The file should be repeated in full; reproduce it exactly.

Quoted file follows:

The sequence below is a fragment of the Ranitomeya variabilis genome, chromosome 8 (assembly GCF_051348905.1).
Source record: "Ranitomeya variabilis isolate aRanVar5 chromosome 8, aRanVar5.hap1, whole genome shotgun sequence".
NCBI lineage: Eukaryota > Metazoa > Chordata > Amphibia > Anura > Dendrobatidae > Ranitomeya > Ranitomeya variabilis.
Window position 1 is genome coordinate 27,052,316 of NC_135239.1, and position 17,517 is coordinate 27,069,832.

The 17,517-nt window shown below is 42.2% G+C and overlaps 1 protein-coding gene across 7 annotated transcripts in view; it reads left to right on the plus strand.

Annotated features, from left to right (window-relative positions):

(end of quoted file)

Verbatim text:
The sequence below is a fragment of the Ranitomeya variabilis genome, chromosome 8 (assembly GCF_051348905.1).
Source record: "Ranitomeya variabilis isolate aRanVar5 chromosome 8, aRanVar5.hap1, whole genome shotgun sequence".
NCBI lineage: Eukaryota > Metazoa > Chordata > Amphibia > Anura > Dendrobatidae > Ranitomeya > Ranitomeya variabilis.
Window position 1 is genome coordinate 27,052,316 of NC_135239.1, and position 17,517 is coordinate 27,069,832.

The 17,517-nt window shown below is 42.2% G+C and overlaps 1 protein-coding gene across 7 annotated transcripts in view; it reads left to right on the plus strand.

Annotated features, from left to right (window-relative positions):